Transportation agencies seeking funding for implementation have access to a variety of state and federal sources. This page summarizes key programs and highlights a few examples of states' approaches.
Some state DOTs provide dedicated funding for implementation or demonstration projects, often focused on advancing the use of innovations. Below are a few examples of state programs and practices.
State Planning and Research (SP&R) Funds
State DOTs' research programs are primarily funded through the federal SP&R program, which funds planning activities (SP&R Subpart A) and research, development and technology (RD&T) activities (SP&R Subpart B). Federal regulations outline how states can use SP&R funds, with Subpart B funds designated for research and technology transfer activities rather than agencywide implementation of new research results. However, states have interpreted federal guidance as allowing some activities that facilitate implementation or full deployment.
A 2018 Federal Highway Administration (FHWA) guidance document (p. 13) defines the technology transfer activities that are eligible for SP&R Subpart B funding:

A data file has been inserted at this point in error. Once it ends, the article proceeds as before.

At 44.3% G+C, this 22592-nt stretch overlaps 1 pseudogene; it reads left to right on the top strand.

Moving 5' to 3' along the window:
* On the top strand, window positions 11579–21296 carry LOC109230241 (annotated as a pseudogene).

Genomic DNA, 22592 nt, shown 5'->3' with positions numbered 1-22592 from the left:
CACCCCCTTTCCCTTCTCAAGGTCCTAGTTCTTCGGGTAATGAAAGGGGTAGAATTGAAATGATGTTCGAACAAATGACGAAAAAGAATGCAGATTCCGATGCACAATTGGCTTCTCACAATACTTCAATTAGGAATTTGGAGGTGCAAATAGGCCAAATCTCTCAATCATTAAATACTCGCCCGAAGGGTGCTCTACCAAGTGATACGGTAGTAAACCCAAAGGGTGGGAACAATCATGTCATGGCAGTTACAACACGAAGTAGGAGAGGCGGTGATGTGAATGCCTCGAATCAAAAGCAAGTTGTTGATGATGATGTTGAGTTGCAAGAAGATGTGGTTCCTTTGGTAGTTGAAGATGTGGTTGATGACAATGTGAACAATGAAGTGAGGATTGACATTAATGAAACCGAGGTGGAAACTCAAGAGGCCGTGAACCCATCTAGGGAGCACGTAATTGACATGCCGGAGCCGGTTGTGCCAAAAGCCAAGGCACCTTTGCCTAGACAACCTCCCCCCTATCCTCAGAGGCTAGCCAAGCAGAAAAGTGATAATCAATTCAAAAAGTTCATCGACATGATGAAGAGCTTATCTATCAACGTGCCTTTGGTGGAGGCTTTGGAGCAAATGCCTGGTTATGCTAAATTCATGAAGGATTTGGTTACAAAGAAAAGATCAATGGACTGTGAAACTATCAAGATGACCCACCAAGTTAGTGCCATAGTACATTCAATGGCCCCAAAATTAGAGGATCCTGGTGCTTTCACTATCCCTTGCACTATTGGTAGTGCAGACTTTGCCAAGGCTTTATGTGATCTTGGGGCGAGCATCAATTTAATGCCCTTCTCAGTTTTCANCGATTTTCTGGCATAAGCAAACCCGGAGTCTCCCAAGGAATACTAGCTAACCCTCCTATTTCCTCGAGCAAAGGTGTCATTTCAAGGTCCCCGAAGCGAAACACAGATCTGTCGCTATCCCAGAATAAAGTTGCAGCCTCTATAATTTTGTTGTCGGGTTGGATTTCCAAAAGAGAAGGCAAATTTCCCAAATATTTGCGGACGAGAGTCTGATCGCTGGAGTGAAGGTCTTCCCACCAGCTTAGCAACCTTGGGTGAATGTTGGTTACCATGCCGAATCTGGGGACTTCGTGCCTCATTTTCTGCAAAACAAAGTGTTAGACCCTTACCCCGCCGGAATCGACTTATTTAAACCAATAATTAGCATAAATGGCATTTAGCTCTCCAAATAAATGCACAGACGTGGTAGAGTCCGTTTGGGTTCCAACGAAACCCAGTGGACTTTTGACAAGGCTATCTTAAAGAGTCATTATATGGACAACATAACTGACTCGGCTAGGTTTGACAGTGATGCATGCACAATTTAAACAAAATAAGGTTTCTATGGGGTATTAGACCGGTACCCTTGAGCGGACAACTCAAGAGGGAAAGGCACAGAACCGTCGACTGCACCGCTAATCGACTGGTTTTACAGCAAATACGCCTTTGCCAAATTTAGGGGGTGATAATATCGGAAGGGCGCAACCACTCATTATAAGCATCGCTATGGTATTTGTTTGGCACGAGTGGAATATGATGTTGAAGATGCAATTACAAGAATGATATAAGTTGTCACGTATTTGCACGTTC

“Technology transfer means those activities that lead to the adoption of a new technique or product by users and involves dissemination, demonstration, training and other activities that lead to eventual innovation.”
State DOTs have used SP&R Subpart B funding to develop demonstration projects, develop training materials, hold workshops and webinars, and develop research briefs and other summaries. To determine eligibility, states should consult:
National Cooperative Highway Research Program (NCHRP)
This program provides funding for state DOTs and others to implement NCHRP research results at their agencies. Eligible activities include:
► Program summary: No cap on funding requests; no match required. Implementation activities must relate to NCHRP research. Application deadline: Rolling.
The IDEA program funds innovative concepts that have the potential to significantly advance the state of the art and practice of the nation’s highway systems. The program also funds demonstrations of prototype applications in transportation practice (up to $100,000 per award). Proposals are reviewed twice per year.